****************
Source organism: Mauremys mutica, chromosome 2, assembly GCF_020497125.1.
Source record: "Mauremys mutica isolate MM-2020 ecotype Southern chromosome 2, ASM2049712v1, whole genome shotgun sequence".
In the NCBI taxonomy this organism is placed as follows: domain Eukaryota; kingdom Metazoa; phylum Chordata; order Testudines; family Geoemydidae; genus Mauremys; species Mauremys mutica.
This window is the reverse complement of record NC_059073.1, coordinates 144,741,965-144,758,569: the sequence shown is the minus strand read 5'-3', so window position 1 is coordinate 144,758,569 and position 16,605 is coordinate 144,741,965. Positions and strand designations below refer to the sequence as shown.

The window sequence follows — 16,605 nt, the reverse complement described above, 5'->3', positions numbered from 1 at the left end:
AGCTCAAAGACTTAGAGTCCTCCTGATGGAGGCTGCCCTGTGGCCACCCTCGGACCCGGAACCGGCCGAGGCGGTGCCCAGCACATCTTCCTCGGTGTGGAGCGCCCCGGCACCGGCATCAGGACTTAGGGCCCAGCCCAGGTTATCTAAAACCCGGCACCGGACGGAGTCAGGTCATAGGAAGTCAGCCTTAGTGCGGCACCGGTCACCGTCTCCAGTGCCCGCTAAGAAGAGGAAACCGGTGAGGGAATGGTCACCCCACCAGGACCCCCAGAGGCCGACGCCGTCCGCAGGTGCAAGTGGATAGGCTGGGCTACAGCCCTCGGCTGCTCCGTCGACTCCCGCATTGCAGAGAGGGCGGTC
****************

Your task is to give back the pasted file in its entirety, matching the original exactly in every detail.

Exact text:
Source organism: Mauremys mutica, chromosome 2, assembly GCF_020497125.1.
Source record: "Mauremys mutica isolate MM-2020 ecotype Southern chromosome 2, ASM2049712v1, whole genome shotgun sequence".
In the NCBI taxonomy this organism is placed as follows: domain Eukaryota; kingdom Metazoa; phylum Chordata; order Testudines; family Geoemydidae; genus Mauremys; species Mauremys mutica.
This window is the reverse complement of record NC_059073.1, coordinates 144,741,965-144,758,569: the sequence shown is the minus strand read 5'-3', so window position 1 is coordinate 144,758,569 and position 16,605 is coordinate 144,741,965. Positions and strand designations below refer to the sequence as shown.

The window sequence follows — 16,605 nt, the reverse complement described above, 5'->3', positions numbered from 1 at the left end:
AGCTCAAAGACTTAGAGTCCTCCTGATGGAGGCTGCCCTGTGGCCACCCTCGGACCCGGAACCGGCCGAGGCGGTGCCCAGCACATCTTCCTCGGTGTGGAGCGCCCCGGCACCGGCATCAGGACTTAGGGCCCAGCCCAGGTTATCTAAAACCCGGCACCGGACGGAGTCAGGTCATAGGAAGTCAGCCTTAGTGCGGCACCGGTCACCGTCTCCAGTGCCCGCTAAGAAGAGGAAACCGGTGAGGGAATGGTCACCCCACCAGGACCCCCAGAGGCCGACGCCGTCCGCAGGTGCAAGTGGATAGGCTGGGCTACAGCCCTCGGCTGCTCCGTCGACTCCCGCATTGCAGAGAGGGCGGTC